“In the movie “Terminator 2,” the T-1000 robot pours itself through the ceiling of an elevator.
That scene started a flow of ideas for Purdue Polytechnic Institute professor Richard Voyles.
“The point is, he’s computing while pouring,” said Voyles, a professor in engineering technology. “It may be fiction, but there’s sensing, computation and actuation that are all happening simultaneously while in that liquid state.”
Purdue Polytechnic Institute and the College of Engineering faculty are working to develop a multi-functional printer that could eventually let people print out “smart” objects, including entire cellphones.
The project combines 3D structure printing with electronics printing and even algorithms to infuse sensing, computation and actuation throughout the materials, a melding of form and function.
“We are synthesizing new materials that we can print in 3D that embody sensing and computation as well as structure,” Voyles said. “Science fiction just keeps producing ideas.”
The technology aligns with Purdue’s giant leaps celebration, acknowledging the university’s global advancements made in health, space, artificial intelligence and sustainability as part of Purdue’s 150th anniversary. Those are the four themes of the yearlong celebration’s Ideas Festival, designed to showcase Purdue as an intellectual center solving real-world issues.
Voyles, head of Purdue’s Collaborative Robotics Lab, is principal investigator on the multi-year research with Karthik Ramani, the Donald W. Feddersen Professor of Mechanical Engineering; Bedrich Benes, a professor of computer graphics technology; and six other faculty members.
Voyles said the challenge of the project is in the integration of the different approaches, some thorny issues in moving from 2D electronics to 3D, and solving the material compatibility issues between layers.
3D printers have simplified the idea of rapid prototyping, allowing almost anyone to design and create an object. But while creating the form of a product is possible, adding any necessary functions are a completely separate process.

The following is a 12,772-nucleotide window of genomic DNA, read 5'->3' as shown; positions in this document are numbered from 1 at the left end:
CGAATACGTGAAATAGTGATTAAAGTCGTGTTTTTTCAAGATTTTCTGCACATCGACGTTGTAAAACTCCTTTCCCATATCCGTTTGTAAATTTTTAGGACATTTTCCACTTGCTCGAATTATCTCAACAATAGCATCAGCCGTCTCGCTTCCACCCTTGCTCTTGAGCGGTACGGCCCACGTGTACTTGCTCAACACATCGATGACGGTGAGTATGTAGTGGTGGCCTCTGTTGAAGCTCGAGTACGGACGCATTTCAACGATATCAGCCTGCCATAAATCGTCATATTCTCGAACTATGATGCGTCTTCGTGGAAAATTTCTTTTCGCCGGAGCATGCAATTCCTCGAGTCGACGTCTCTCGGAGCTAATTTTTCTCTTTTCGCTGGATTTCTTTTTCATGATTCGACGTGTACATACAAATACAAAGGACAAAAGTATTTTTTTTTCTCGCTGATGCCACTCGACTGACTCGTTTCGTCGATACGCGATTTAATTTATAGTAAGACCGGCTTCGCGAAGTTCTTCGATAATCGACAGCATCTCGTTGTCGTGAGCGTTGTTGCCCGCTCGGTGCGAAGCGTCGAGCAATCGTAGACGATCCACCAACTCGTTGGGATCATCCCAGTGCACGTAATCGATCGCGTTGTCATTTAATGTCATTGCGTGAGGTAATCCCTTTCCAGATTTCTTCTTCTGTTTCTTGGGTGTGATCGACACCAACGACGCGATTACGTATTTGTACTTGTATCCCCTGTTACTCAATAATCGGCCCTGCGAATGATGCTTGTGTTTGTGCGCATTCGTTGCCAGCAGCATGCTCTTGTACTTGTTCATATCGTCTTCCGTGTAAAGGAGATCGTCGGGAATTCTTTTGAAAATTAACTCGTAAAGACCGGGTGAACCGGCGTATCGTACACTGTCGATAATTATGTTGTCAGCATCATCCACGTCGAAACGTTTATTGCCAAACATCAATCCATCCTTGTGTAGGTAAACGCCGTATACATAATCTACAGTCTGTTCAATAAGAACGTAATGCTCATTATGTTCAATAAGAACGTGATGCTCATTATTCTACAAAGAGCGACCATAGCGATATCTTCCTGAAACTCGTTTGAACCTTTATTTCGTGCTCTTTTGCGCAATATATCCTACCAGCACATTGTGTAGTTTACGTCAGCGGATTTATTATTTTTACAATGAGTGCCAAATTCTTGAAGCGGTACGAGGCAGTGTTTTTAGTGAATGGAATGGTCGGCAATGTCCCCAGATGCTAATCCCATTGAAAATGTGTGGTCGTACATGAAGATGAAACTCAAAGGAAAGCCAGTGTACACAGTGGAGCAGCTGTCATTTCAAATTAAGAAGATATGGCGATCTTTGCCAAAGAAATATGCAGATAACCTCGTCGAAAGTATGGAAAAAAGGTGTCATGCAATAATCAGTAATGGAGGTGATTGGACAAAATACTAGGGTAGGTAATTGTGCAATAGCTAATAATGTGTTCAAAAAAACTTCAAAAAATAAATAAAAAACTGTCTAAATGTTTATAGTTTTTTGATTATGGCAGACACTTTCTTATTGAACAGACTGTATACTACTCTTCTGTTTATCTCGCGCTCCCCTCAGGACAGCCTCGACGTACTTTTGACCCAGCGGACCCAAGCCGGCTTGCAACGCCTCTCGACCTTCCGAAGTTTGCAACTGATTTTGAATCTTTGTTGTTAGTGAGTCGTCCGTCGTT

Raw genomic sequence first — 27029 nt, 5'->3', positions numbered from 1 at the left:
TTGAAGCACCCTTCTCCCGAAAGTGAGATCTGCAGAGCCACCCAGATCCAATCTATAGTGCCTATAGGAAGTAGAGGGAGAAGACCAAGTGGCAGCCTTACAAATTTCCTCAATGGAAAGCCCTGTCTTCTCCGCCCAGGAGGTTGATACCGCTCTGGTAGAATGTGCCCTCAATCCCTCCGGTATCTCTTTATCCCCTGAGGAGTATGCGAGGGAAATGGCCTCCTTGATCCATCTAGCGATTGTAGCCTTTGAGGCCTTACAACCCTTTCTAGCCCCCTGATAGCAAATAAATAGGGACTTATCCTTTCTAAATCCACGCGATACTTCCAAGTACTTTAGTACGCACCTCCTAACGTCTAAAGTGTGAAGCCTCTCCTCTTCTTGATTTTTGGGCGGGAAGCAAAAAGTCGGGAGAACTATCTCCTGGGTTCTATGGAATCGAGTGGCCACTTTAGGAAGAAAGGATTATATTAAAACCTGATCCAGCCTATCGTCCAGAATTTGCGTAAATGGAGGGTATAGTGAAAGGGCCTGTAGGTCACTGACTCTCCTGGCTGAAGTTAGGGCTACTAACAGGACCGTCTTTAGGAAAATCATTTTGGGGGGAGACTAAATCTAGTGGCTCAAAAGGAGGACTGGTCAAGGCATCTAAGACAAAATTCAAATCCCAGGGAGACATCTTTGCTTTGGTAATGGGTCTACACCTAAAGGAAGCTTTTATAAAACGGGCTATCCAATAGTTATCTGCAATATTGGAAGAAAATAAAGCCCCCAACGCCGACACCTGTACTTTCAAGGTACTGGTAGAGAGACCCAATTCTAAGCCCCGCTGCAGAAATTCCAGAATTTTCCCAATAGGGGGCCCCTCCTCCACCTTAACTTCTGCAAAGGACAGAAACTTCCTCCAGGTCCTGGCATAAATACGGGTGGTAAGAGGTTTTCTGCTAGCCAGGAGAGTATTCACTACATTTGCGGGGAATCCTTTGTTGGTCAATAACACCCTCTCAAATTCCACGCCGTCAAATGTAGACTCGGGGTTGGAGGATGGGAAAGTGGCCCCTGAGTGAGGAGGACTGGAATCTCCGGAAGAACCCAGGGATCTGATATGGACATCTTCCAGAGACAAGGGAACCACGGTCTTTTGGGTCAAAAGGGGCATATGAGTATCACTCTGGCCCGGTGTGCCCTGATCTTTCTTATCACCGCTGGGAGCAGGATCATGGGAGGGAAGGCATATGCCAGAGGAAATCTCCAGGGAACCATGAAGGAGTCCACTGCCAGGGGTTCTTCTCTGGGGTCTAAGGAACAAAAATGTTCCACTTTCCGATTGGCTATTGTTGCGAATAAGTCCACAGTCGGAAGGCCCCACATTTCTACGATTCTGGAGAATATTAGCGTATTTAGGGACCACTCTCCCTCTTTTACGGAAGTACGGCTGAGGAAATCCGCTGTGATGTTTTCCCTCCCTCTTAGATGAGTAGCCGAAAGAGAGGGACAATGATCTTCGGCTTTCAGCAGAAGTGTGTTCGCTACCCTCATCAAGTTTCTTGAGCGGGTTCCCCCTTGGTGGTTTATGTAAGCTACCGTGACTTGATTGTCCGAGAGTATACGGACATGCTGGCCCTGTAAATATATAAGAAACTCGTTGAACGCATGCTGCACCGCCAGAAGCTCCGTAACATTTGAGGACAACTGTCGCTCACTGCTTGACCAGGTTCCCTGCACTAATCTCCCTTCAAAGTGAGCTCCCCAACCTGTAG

“Some nice design you create doesn’t include a microprocessor if it needs to do computation, you can’t include sensors if you need sensing,” Voyles said. “You don’t have motors if you need to actually move something.”
A “smart product printer” carries with it dual questions: Creating the printer itself and figuring out what new materials can be invented. No 3D printers exist on the market today that combine the printing of a structure with the printing of electronics, sensing and other functions.
“If we start with soft materials, polymers, that are at least flexible, maybe we’ll get closer to the bigger question of not only can liquids think, as in the Terminator movie, but where will that take us if we create these new materials with “thinking” distributed throughout them,” Voyles said.
As part of the work, researchers will try to show they can print polymer conducting and semiconducting materials in thin layers that are repeatable, similar to integrated circuits for mass-scale transistors in the 1960s and 1970s.
He noted one example of developing a material with temperature-sensing properties that could expand or shrink depending upon the use.
“These are the precursors we want to explore while we’re developing this next generation ‘form-plus-function’ printer,” Voyles said, adding the work could enable entirely new areas of discovery in the fields of smart materials and the basic polymer science of active materials, among others. “